AK: Living artists are at the heart of our mission. Artists’ commissions are an important part of the program for Mathaf, particularly encouraging younger artists to develop their work within the supportive environment of an institution that serves as both as a community resource and a world-class museum. The idea is also to support artists to produce works in response to the social, cultural, and political context.

WW: What have been some of the more successful local engagements and projects in Doha initiated by Mathaf?

AK: Every department at Mathaf is involved in education, even those who are working behind the scene. We welcome schools at our Conservation Lab. We offer series of art lessons with Ismail Azzam and Asma Al Mannai, for example. There have been many lessons, ranging from regular free life drawing classes, children’s workshops and visits, drop-in talks, school programs, through to more complex projects such as the development of a collaboration between students and Cai Guo-Qiang when he spent several weeks working on his exhibition here in Doha.

WW: Tell us about the upcoming show—a first in the region—of work by the Moroccan artist Yto Barrada?

AK: Yto Barrada is an exceptional artist, an activist and an educator, a perfect profile that reflects Mathaf values. Barrada spent her early life in Tangier, Morocco. Her work focuses on serious sociopolitical and cultural issues, such as border tensions and immigration, exploring strategies of resistance and challenging social order. Many of these works replicate and reproduce objects, stories, and images, exploring notions of authenticity.

WW: Mathaf will also present this spring a major retrospective of work by the late Huguette Caland. Can you tell us about this exhibition?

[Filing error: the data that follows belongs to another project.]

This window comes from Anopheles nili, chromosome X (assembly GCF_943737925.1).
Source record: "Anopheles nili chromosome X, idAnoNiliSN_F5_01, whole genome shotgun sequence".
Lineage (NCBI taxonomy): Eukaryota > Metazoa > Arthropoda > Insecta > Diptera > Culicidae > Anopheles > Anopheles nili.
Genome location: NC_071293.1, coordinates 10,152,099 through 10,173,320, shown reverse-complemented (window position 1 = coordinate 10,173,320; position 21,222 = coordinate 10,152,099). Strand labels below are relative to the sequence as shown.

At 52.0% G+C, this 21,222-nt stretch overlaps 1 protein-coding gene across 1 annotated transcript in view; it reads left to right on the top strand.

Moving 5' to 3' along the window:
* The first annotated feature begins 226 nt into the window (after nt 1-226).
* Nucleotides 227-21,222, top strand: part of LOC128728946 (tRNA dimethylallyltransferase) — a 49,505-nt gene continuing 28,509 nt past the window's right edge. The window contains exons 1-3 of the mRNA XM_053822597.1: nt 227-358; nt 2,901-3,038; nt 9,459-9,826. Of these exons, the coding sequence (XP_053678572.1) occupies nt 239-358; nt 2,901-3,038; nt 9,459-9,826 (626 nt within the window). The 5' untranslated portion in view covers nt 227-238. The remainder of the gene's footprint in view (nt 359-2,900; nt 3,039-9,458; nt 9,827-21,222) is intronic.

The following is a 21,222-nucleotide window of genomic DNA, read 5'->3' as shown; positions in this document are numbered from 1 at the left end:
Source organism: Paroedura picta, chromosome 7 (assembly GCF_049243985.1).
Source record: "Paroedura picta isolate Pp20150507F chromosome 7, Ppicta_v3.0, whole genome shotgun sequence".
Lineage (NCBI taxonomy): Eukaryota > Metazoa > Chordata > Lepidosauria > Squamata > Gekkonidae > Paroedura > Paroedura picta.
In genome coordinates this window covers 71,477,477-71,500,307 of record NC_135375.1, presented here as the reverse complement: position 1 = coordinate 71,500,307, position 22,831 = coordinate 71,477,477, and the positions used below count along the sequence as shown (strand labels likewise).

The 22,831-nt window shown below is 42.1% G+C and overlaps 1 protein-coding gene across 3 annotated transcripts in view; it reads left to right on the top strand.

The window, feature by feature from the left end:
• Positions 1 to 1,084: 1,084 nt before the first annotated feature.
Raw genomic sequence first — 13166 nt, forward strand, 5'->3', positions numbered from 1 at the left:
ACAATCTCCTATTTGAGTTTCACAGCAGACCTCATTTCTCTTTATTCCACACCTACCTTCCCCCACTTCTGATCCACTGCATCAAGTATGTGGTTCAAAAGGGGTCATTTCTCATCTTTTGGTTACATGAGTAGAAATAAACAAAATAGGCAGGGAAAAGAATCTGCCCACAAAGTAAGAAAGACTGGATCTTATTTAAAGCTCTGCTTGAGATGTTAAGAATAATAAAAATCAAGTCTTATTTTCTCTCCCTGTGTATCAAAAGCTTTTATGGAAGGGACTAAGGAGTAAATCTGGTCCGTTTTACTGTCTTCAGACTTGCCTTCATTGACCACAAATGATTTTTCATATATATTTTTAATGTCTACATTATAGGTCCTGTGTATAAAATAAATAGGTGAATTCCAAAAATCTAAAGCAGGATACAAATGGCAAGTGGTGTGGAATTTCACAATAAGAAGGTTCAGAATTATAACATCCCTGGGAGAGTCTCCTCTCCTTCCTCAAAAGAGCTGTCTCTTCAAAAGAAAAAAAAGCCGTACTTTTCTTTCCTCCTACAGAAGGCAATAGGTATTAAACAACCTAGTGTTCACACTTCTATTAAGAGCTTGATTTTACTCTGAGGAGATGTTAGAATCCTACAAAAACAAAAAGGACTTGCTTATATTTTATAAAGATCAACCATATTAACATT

AK: We are proud to be able to show fully the work of this extraordinary artist, so little shown in her lifetime. It will be a revelation, I think, for audiences in Doha. She sadly passed away last year but was fully involved in the development of the exhibition. Presenting works that reflect Caland’s bold, distinctive character and a life lived somewhat outside of social and political convention, the show will celebrate the artist’s interdisciplinary practice and remarkable, diverse career. I hope this will be a fitting memorial to a wonderful artist.

WW: Outside of your role as director at Mathaf, you are also the founder of L’appartement 22. Can you tell us about what you’re currently working on with the experimental collective?

AK: L’appartement 22 will celebrate its 20th anniversary soon. I am proud to see the result of many years I invested working with artists and intellectuals in Morocco and creating opportunities for discussion and rethinking ways of production and distribution of artistic ideas. This year L’appartement 22 is offering two artists residencies and commissioning several artists who have very little budget but big ideas.

Working at Mathaf allowed me to achieve so much with artists I am interested in. It is not only about money. It is about real engagement to put art at the center of a larger project of changing society.